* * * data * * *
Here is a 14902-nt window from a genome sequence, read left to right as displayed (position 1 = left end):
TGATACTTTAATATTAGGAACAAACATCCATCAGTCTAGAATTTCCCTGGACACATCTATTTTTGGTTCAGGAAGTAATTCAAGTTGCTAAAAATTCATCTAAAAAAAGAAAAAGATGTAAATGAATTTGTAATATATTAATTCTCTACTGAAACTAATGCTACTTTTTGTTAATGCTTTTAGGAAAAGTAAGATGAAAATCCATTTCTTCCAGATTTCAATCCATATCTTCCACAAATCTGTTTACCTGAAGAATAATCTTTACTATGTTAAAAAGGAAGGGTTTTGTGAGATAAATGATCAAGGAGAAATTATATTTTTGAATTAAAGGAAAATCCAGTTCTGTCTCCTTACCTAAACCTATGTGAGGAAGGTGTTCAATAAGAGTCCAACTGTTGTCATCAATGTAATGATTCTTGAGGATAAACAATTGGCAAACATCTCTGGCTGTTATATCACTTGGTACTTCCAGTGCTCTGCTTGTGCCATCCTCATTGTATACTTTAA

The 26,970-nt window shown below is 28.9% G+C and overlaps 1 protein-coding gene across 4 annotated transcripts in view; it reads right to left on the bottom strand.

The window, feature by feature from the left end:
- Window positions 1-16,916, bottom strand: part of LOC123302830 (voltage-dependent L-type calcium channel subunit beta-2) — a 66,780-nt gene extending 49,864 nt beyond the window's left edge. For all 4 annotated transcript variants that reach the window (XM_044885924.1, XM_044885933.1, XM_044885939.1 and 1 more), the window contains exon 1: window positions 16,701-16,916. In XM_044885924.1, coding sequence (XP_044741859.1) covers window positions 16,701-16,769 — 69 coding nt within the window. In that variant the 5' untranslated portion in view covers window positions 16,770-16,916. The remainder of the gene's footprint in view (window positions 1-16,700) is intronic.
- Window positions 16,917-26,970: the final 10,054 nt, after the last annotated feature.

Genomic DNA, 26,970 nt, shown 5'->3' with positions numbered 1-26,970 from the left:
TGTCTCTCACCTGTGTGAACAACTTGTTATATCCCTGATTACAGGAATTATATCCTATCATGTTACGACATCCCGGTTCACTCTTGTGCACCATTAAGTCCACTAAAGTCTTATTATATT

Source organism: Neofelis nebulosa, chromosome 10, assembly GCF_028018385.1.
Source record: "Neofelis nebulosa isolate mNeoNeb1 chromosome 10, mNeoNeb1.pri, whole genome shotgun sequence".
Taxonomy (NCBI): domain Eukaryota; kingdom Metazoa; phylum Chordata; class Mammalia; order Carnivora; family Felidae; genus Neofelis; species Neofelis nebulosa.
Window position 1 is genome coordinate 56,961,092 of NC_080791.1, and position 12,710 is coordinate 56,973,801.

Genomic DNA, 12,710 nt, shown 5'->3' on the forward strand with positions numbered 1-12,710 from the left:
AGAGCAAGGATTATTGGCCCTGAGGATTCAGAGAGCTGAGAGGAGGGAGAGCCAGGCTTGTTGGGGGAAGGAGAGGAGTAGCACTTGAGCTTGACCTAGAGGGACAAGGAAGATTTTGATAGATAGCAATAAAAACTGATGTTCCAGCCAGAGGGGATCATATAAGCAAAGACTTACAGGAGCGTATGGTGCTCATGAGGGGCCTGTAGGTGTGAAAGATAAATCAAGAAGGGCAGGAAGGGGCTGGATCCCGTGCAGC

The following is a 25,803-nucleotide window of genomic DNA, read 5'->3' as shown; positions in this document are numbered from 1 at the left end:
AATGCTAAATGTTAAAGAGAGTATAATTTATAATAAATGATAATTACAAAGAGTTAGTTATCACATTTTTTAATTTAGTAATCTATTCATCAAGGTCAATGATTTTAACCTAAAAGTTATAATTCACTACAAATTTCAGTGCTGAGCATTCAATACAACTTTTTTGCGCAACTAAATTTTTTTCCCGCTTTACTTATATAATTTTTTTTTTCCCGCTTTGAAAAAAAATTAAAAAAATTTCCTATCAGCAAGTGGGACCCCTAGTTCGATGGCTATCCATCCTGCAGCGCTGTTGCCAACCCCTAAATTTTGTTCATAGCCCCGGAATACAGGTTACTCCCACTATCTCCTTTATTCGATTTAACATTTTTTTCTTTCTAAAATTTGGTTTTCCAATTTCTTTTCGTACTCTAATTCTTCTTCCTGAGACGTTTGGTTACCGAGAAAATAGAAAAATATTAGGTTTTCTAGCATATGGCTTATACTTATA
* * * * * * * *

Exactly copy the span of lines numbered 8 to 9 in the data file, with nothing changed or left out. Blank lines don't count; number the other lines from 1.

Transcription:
TGTCTCTCACCTGTGTGAACAACTTGTTATATCCCTGATTACAGGAATTATATCCTATCATGTTACGACATCCCGGTTCACTCTTGTGCACCATTAAGTCCACTAAAGTCTTATTATATT

Source organism: Neofelis nebulosa, chromosome 10, assembly GCF_028018385.1.